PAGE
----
Skylon Unmanned Reusable Cargo Spacecraft, United Kingdom
Breaking News: Building a spaceport could provide a welcome boost to the UK economy, operating as a hub for space tourism and space exploration, according to a new report from the Institute of Directors.
Skylon is an unmanned reusable cargo spacecraft being designed by UK-based Reaction Engines (REL) for the UK Space Agency (UKSA). The remotely controlled spaceplane will be derived from the HOTOL spacecraft that was launched in 1982.
The unmanned craft can transport 12,000kg of freight to the International Space Station (ISS). It is currently in the proof-of-concept phase and the total cost of its development programme is estimated to be $12bn.
The UKSA and the European Space Agency (ESA) unveiled a decision in February 2009 to provide €1m ($1.28m) of funding to build the SABRE engine to deploy in the Skylon by 2011.
REL asked the UK Government in January 2011 to offer extra funding support for the Skylon project. In May 2011, the ESA granted approval to design and manufacture the initial prototype of Skylon and the SABRE engine. The company will receive $350m in funding, provided the static tests of the engine's precooler are successful.
Design of the unmanned spacecraft
The Skylon is being designed to take off from a robust concrete runway, climb into low Earth orbit (LEO) and fly back to the earth in a single stage. It will consume liquid hydrogen during take-off and liquid oxygen during ascent into orbit. It is being designed for 200 flights and will have capacity to store 66,000kg of liquid hydrogen and 150,000kg of liquid oxygen.
The vehicle will operate in two modes: airbreathing mode and rocket mode. During airbreathing mode, it will attain a speed of Mach 5 at an altitude of 26,000m by collecting atmospheric air through two shock inlets. The atmospheric air entering the inlet will be heated up as it is compressed in the engine. It will be chilled to cryogenic temperatures before compression by a precool heat exchanger using liquid hydrogen and helium.
Before switching to rocket mode, the compressed air will be converted to vapour but not liquefied, to reduce fuel consumption for cooling.
The decrease of air density being inversely proportional to the altitude will allow the engine to switch to rocket mode. Pitch, yaw and roll control in rocket mode will be rendered by the combustion chambers. Liquid oxygen will be used to fuel the engines in the rocket mode and aid the spacecraft's ascent to the orbit.
Upon arriving at the LEO, the vehicle ignites the onboard manoeuvring system (OMS) to disseminate the orbit. The payloads will be deployed in orbit after completing routine checkouts. Once the payload is released, the lightweight aircraft re-enters the atmosphere and lands back on the runway.
Heat radiation at altitude ranging between 90km and 60km during the re-entry stage will be intercepted from entering the vehicle by covering the fuselage with ceramic composites skin.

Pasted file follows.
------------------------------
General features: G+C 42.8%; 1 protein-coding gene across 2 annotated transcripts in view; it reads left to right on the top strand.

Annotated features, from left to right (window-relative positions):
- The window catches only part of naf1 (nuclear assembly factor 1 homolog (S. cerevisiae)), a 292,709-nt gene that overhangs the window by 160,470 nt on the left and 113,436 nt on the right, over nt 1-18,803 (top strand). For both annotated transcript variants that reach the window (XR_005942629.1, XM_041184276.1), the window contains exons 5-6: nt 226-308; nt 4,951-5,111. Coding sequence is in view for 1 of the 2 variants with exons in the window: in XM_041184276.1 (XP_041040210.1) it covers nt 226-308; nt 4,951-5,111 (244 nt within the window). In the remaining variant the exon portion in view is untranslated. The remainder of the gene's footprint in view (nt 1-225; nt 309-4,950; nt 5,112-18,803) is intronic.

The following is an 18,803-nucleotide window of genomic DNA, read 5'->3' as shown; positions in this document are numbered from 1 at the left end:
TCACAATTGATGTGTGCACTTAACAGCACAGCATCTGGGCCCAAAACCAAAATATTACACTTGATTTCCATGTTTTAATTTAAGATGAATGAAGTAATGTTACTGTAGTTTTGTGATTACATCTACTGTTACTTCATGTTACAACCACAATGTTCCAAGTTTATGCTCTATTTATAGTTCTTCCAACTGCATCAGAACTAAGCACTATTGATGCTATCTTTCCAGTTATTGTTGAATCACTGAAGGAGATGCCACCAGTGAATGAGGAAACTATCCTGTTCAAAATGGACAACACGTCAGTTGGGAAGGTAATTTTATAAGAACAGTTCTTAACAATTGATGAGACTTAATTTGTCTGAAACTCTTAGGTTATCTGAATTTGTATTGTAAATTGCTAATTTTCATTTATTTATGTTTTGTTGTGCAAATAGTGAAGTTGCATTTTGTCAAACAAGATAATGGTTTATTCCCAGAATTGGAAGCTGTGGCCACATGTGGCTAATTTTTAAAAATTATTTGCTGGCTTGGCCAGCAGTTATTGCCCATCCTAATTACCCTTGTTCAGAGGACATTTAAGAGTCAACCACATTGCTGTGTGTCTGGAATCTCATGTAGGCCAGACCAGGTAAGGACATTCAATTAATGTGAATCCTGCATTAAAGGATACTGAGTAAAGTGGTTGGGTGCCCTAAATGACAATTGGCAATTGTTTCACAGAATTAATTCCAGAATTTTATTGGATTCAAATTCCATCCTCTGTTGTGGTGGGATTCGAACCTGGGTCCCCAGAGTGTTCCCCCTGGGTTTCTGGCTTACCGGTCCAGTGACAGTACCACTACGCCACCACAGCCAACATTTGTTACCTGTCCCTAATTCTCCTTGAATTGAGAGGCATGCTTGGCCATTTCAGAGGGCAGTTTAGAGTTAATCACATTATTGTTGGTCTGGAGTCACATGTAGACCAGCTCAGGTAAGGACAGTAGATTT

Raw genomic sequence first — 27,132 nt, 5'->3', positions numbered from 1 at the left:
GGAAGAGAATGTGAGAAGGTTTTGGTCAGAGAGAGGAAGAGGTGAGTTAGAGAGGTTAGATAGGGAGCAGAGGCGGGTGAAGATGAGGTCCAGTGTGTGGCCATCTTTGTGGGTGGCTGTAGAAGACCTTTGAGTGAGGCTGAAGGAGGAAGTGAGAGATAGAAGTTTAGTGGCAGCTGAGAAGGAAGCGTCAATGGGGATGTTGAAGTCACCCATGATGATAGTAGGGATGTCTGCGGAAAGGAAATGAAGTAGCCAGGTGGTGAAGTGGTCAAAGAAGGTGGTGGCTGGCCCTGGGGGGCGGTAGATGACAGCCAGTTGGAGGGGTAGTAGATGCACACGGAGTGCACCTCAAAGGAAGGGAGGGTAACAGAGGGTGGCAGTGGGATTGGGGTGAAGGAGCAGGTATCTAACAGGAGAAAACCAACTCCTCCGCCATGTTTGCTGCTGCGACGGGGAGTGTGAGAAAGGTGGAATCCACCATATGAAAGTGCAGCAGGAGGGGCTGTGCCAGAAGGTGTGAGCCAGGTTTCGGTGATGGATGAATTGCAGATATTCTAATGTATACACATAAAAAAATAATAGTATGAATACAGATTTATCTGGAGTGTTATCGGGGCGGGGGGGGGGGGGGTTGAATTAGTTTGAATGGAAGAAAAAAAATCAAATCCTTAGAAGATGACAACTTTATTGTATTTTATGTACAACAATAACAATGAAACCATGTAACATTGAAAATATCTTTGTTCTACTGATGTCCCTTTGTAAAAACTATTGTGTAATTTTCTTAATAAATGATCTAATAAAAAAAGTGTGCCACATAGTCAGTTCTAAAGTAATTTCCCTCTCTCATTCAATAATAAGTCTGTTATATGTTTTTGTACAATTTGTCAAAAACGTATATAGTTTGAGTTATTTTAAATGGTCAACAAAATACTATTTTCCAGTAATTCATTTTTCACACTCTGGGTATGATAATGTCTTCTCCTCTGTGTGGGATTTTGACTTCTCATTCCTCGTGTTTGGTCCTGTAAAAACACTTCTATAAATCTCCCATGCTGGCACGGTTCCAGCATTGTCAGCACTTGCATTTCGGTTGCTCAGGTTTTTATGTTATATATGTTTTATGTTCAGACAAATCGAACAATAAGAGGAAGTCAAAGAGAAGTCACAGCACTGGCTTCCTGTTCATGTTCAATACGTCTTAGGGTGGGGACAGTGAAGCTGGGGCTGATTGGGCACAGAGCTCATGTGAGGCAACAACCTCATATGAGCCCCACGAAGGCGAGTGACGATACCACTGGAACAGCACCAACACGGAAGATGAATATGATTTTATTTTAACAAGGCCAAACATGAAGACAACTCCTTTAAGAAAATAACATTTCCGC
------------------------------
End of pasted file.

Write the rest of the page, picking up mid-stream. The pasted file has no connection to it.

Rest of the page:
Features of Skylon
The Skylon will feature a thin fuselage comprising canard foreplanes, hydrogen tanks, oxygen tanks and auxiliary propellant tankage. It will be fitted with delta shaped wings along side midway fuselage and incorporate SABRE (synergistic air breathing rocket engine) on the axisymmetric nascelles of wingtips.
The vehicle will boast a payload bay with U-shaped cross section in the middle of fuselage section. The bay will comprise two interfaces, one at the front and another at rear. The front interface will be used to load cryogenic oxygen, hydrogen and helium. Both interfaces will be utilised to load payloads. The length and diameter of the bay will be 12.3m and 4.6m respectively.
The spacecraft can conciliate 40ft-long cargo containers in the payload bay for space transport missions. A passenger cabin module is also planned to be placed in the bay to carry 30 to 40 passengers upon receiving endurance certification.
Construction of the UK Space Agency's craft
The fuselage and wing structure will be constructed with carbon fibre strengthened plastics. It will comprise stringers, frames, ribs and spars developed as warren girder constructions. The aeroshell will be made up of fibre built ceramic.
Cargo carrying capabilities of the remotely controlled spaceplane
Being a cargo carrier, the Skylon will be able to carry 12,000kg of cargo into equatorial orbit located 300km above ground. It will deliver 10,500kg of freight to a 460km equatorial space station or 9,500kg payload to a 460km equatorial space station at 28.50.
The vehicle will also carry propellant tanks, a water tank, fuel tanks and combustion chambers. It can launch satellites or fluid cargo into LEO.
SABRE engines powering the unmanned reusable cargo spacecraft
The Skylon will powered by two SABRE engines, which operate as conventional jet engine as well as rocket motor. The SABRE engine is being designed based on liquid air cycle engine (LACE) technology.
Despite chilling the air at the shock inlet, the engine gets overheated at speeds beyond Mach 5. To solve this issue, the inlet will be closed and on-board liquid oxygen and hydrogen fuel employed to ascend the vehicle into the ISS.
Landing gear of the UKSA's Skylon
Skylon will be fitted with a retractable landing gear comprising high pressure tires and water cooled brakes. The undercarriage will feature a closely packed wheel assembly to save weight and interior space when the wheels retract into the fuselage section.
The vehicle will be fitted with water boiling tank to dissipate the heat generated when brakes are applied to stop the vehicle during its take-off. The water will be chucked out from the tank after take-off, to decrease the weight of the landing gear.